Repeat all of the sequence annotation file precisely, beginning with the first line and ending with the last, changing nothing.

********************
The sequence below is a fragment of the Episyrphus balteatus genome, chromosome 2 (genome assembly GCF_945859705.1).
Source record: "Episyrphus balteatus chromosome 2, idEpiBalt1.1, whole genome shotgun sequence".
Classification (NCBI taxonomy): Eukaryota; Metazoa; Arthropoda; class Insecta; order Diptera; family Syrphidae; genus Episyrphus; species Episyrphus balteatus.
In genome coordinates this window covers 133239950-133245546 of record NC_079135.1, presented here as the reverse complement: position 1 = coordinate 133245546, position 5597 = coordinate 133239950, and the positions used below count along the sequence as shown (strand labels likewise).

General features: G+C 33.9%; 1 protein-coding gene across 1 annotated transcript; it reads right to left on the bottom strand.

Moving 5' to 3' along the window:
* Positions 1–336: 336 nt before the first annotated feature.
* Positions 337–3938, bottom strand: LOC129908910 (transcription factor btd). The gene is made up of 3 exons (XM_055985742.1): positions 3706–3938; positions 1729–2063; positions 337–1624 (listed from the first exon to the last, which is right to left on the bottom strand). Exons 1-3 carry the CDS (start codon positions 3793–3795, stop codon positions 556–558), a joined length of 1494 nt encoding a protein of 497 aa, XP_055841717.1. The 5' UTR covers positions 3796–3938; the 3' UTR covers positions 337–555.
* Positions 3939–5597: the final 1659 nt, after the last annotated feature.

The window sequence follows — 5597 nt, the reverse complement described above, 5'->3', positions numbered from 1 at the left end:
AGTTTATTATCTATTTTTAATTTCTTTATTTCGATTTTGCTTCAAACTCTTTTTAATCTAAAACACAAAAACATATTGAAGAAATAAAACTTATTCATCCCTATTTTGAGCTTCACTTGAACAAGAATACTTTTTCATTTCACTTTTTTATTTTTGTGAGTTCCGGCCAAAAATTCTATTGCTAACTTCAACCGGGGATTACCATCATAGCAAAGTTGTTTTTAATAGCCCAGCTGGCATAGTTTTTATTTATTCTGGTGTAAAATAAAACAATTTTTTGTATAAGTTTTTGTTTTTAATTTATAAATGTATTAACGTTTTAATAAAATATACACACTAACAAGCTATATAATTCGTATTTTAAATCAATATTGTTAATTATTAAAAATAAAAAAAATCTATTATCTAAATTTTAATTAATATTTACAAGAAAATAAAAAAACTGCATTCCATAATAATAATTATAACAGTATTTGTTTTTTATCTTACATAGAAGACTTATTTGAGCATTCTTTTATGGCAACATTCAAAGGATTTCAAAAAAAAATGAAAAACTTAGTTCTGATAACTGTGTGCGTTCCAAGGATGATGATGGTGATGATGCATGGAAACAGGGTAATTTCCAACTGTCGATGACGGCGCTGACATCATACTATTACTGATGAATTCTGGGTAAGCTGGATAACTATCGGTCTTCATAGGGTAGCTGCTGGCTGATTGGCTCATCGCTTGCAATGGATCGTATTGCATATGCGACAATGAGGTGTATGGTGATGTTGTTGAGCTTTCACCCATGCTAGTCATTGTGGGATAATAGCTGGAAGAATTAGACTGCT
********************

The sequence below is a fragment of the Episyrphus balteatus genome, chromosome 2 (genome assembly GCF_945859705.1).
Source record: "Episyrphus balteatus chromosome 2, idEpiBalt1.1, whole genome shotgun sequence".
Classification (NCBI taxonomy): Eukaryota; Metazoa; Arthropoda; class Insecta; order Diptera; family Syrphidae; genus Episyrphus; species Episyrphus balteatus.
In genome coordinates this window covers 133239950-133245546 of record NC_079135.1, presented here as the reverse complement: position 1 = coordinate 133245546, position 5597 = coordinate 133239950, and the positions used below count along the sequence as shown (strand labels likewise).

General features: G+C 33.9%; 1 protein-coding gene across 1 annotated transcript; it reads right to left on the bottom strand.

Moving 5' to 3' along the window:
* Positions 1–336: 336 nt before the first annotated feature.
* Positions 337–3938, bottom strand: LOC129908910 (transcription factor btd). The gene is made up of 3 exons (XM_055985742.1): positions 3706–3938; positions 1729–2063; positions 337–1624 (listed from the first exon to the last, which is right to left on the bottom strand). Exons 1-3 carry the CDS (start codon positions 3793–3795, stop codon positions 556–558), a joined length of 1494 nt encoding a protein of 497 aa, XP_055841717.1. The 5' UTR covers positions 3796–3938; the 3' UTR covers positions 337–555.
* Positions 3939–5597: the final 1659 nt, after the last annotated feature.

The window sequence follows — 5597 nt, the reverse complement described above, 5'->3', positions numbered from 1 at the left end:
AGTTTATTATCTATTTTTAATTTCTTTATTTCGATTTTGCTTCAAACTCTTTTTAATCTAAAACACAAAAACATATTGAAGAAATAAAACTTATTCATCCCTATTTTGAGCTTCACTTGAACAAGAATACTTTTTCATTTCACTTTTTTATTTTTGTGAGTTCCGGCCAAAAATTCTATTGCTAACTTCAACCGGGGATTACCATCATAGCAAAGTTGTTTTTAATAGCCCAGCTGGCATAGTTTTTATTTATTCTGGTGTAAAATAAAACAATTTTTTGTATAAGTTTTTGTTTTTAATTTATAAATGTATTAACGTTTTAATAAAATATACACACTAACAAGCTATATAATTCGTATTTTAAATCAATATTGTTAATTATTAAAAATAAAAAAAATCTATTATCTAAATTTTAATTAATATTTACAAGAAAATAAAAAAACTGCATTCCATAATAATAATTATAACAGTATTTGTTTTTTATCTTACATAGAAGACTTATTTGAGCATTCTTTTATGGCAACATTCAAAGGATTTCAAAAAAAAATGAAAAACTTAGTTCTGATAACTGTGTGCGTTCCAAGGATGATGATGGTGATGATGCATGGAAACAGGGTAATTTCCAACTGTCGATGACGGCGCTGACATCATACTATTACTGATGAATTCTGGGTAAGCTGGATAACTATCGGTCTTCATAGGGTAGCTGCTGGCTGATTGGCTCATCGCTTGCAATGGATCGTATTGCATATGCGACAATGAGGTGTATGGTGATGTTGTTGAGCTTTCACCCATGCTAGTCATTGTGGGATAATAGCTGGAAGAATTAGACTGCT